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The Top 5 Shooting Habits You Need To Break

Most basketball players have some room to improve their shooting regardless of what level they play at. Fundamentally, shooting is one of the most difficult aspects of the game to master. Luckily, there are several common bad shooting habits that you can identify and correct to improve your shooting average. 

What is the easiest way to improve your shot? The easiest way to improve your shot is to learn about the bad habits common among players and analyze your shot through self-realization, feedback from others, or video of you shooting the ball from different angles. 

We are going to look at the top five most common bad shooting habits and the basic steps needed to correct them. 

Habit #1 – Thumb on your Shooting Hand

One of the most common of these bad shooting habits is having the ball sit on the thumb of your shooting hand. When you let the ball rest on your thumb, it causes you to strain to maintain proper form. This strain makes you uncomfortable, which leads to inconsistent shooting, or it makes your elbows stick out too far, which leads to inaccuracy. 

You should have the ball rest on the side of your thumb instead of the tip. This will not only be more comfortable after you get used to it, but it will also increase your overall accuracy.

Habit #2 – Jerky or Erratic Movements 

Another common bad habit it the shooter having jerky or erratic movements in their shot. These movements are something that is leftover from the shooter first learning to shoot a jump shot and can be caused by a few different things. The movements can also appear in a few different ways. The primary problem caused by jerky movements is inaccuracy.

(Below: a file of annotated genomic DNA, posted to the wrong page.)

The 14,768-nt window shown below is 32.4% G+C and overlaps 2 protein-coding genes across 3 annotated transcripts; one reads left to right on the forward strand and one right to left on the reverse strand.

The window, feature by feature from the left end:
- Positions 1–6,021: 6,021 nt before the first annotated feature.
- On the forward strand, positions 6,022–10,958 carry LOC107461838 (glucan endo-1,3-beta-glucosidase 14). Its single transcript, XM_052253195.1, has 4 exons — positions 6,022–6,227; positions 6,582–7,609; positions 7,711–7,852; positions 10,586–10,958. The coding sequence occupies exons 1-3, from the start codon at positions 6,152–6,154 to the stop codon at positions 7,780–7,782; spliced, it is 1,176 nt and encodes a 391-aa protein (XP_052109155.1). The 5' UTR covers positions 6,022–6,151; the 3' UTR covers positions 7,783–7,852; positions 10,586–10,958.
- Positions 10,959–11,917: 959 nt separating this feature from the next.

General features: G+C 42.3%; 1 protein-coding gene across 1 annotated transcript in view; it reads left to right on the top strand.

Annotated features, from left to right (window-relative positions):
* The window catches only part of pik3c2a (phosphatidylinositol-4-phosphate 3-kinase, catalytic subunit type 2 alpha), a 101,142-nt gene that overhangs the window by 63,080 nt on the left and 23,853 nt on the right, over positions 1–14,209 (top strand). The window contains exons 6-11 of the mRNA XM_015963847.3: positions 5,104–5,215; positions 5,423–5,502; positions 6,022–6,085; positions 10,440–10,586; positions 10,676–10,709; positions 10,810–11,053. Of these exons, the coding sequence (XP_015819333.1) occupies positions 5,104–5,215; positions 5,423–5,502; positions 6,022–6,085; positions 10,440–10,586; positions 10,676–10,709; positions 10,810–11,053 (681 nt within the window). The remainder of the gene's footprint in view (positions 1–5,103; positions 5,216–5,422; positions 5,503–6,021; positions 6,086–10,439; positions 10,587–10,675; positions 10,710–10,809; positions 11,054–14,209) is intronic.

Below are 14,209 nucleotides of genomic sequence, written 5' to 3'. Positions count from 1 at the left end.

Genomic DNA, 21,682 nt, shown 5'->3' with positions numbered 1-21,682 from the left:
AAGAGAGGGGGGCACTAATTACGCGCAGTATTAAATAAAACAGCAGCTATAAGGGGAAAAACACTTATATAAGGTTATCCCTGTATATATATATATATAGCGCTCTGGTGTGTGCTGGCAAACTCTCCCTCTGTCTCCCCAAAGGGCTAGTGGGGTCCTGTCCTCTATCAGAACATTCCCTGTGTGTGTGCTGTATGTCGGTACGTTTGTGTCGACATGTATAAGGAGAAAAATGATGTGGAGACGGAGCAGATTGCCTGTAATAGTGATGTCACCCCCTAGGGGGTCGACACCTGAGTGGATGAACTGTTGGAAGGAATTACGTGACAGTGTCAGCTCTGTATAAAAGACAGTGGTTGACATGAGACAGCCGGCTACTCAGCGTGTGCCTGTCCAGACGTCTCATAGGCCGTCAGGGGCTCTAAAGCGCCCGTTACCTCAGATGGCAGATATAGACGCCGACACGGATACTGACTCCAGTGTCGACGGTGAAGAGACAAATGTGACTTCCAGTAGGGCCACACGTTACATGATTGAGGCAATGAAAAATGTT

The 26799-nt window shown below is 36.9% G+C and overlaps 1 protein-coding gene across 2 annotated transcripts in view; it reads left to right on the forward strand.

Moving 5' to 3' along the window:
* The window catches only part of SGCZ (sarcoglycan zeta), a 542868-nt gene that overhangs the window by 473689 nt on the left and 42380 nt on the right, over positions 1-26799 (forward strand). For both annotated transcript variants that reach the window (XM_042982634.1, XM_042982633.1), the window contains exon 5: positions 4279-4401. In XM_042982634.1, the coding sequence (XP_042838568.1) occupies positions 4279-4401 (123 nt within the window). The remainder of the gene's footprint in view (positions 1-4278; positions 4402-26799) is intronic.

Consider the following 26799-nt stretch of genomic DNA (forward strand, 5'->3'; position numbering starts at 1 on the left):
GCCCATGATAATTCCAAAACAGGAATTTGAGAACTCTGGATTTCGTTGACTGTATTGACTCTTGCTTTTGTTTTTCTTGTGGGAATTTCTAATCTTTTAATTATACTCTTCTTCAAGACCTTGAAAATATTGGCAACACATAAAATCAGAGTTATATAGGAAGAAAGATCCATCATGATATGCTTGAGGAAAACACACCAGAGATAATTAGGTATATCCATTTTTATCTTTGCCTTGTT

One of the main ways you will notice these movements in a jump shot is drifting to the left or the right or backward during the jump. A second is a twisting of the body during or immediately following the shot. Often, this is something you notice from watching many shots over time, so video in this situation is best.  

After you identify the unnecessary movement, you need to start to correct it. One of the main reasons shooters will develop these movements is because their feet are not aligned correctly before the shot. You must pivot enough to get your feet set before starting your jump shot, or you will force your body to twist to compensate.  

Another common cause of jerky movements is bringing your guide hand down too early in your shot. The momentum from bringing your guide hand down will naturally cause torque in that direction. You must keep your guide hand extended in the proper position through the shot. 

Habit #3- Flat Shot

A common reason for missed jumpers is a flat shot. A flat shot happens when a player has an incorrect setpoint and flings their wrist forward to compensate. As a result, the ball lacks the proper arc and will have a flat trajectory. 

The easiest way to check your set point is to take a shot, stopping at your set point. From there, slowly drop the ball straight down. If your setpoint is correct, the back of your shooting hand should come down just in front of your forehead.